As part of its programme 'Rights not Rescue: Sex Work, Migration, Exploitation and Trafficking', ICRSE has published 'Trafficking 101: a community resource for sex workers' rights activists'.
Where our members work
NSWP’s members are local, national and regional sex worker organisations and networks, across five regions: Africa; Asia and the Pacific; Europe (including Eastern Europe and Central Asia); Latin America and North America and the Caribbean. Members in each region elect two representatives to the NSWP Board of Directors.
All member organisations are required to endorse NSWP’s core values and the Consensus Statement on Sex Work, Human Rights, and the Law. Only sex worker-led organisations and networks have voting rights.
NSWP members are from diverse cultures and have different experiences and organisational histories. Most are independent sex worker-led organisations, some are informal groups of sex workers within larger organisations and some are non-governmental organisations who support sex workers rights. Some member organisations provide services, some focus on advocacy, some on mobilising to reduce vulnerability – all work on human rights issues that affect the health and well-being of sex workers.
You can find our members through the regional pages or by clicking on the red umbrellas on the map.
Note: For both safety and security NSWP does not identify which members are sex worker-led on our website, and members can choose not to be listed on the public website.
Human Rights Watch and the Sex Workers Education and Advocacy Taskforce (SWEAT) have released a new report recommending the decriminalisation of sex work in South Africa, in order to protect the safety and wellbeing of women, and respond to the HIV pandemic.
This shadow report was submitted by Congolese sex worker-led organisations UMANDE and ACODHU-TS during the 73rd CEDAW Session, which took place June-July 2019.
Sex workers in Mozambique experience high levels and multiple forms of violence. Despite constant dialogue with the Government, the police act as protectors of sex workers, but they can also be perpetrators of violence. The relationship between sex workers and health unit professionals can also be problematic. This shadow report, submitted by sex worker-led Mozambican organisation Tiyane Vavasate Association during the 73rd CEDAW Session, which took place June-July 2019, highlights these issues.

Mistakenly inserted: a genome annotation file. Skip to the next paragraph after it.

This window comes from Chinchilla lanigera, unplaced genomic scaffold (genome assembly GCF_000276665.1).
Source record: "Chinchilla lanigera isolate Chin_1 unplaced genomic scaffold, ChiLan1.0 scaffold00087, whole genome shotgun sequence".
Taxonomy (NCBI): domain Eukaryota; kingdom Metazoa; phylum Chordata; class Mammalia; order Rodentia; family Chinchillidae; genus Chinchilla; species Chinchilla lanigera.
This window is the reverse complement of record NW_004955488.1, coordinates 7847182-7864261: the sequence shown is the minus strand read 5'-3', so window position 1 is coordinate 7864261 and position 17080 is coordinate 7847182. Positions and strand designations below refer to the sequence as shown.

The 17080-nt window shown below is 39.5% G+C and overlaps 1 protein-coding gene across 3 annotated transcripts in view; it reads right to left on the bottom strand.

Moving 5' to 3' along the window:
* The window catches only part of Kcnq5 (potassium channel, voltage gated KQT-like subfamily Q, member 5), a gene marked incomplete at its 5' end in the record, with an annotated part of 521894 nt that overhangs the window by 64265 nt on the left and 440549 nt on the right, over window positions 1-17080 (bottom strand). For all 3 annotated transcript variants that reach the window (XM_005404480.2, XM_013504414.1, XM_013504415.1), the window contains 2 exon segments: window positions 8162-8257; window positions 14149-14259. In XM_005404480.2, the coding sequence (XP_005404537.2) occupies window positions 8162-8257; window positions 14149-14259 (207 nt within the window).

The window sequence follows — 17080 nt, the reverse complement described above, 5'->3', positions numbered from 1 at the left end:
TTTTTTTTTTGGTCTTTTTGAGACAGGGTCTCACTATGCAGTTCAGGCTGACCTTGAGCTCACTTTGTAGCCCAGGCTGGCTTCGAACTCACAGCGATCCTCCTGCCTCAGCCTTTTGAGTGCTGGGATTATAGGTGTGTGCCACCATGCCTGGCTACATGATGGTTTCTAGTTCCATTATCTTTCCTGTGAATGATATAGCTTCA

Sisonke-Botswana and Botswana Network on Ethics, Law and HIV and AIDS (BONELA) submitted this shadow report during the 72nd CEDAW Session, which took place February-March 2019. The report elaborates on the situation of cisgender and transgender women who are sex workers in Botswana. The report focuses the criminalisation of sex work; violence, abuse, and failure to act on reports of violence by police; stigma and discrimination faced by sex workers in accessing health services, and lack of free antiretrovirals for migrants.
In February 2016, following pressure from fundamental feminist and abolitionist organisations, the Serbian government criminalised the purchase of sexual services through amendments to the Public Law and Order Act. Sex workers were ignored during discussion that preceded the adoption of the law. Selling sex remains criminalised. Criminalisation of the purchase of sexual services in Serbia has increased sex workers’ vulnerability to violence and marginalisation and reduced their access to services. Police continue to perpetrate violence against, extort money from, and ignore reports of violence against sex workers. Fundamental feminist and abolitionist discourse has increased the exclusion of sex workers from the women’s and LGBT organisations in the country.
Ежегодный доклад содержит описание деятельности и достижений НСВП за 2018 год. На протяжении этого года организация среди прочего проводила обучающие мероприятия, оказывала техническую помощь региональным сетям и занималась разработкой адвокационных инструментов, с помощью которых можно продемонстрировать необходимость соблюдения прав человека секс-работников.
Le rapport annuel fait le point sur les activités de NSWP et les résultats obtenus pendant l’année 2018. Ces activités concernent le renforcement des capacités, l’aide technique apportée aux réseaux régionaux et le développement d’outils de plaidoyer pour la promotion des droits humains des travailleurSEs du sexe.
El Informe Anual 2018 destaca las actividades y logros de la NSWP en 2018. Estas actividades incluyen el fortalecimiento de capacidades, el apoyo técnico a las redes regionales y el desarrollo de herramientas de abogacía que enfocan los derechos humanos de las personas que ejercen el trabajo sexual.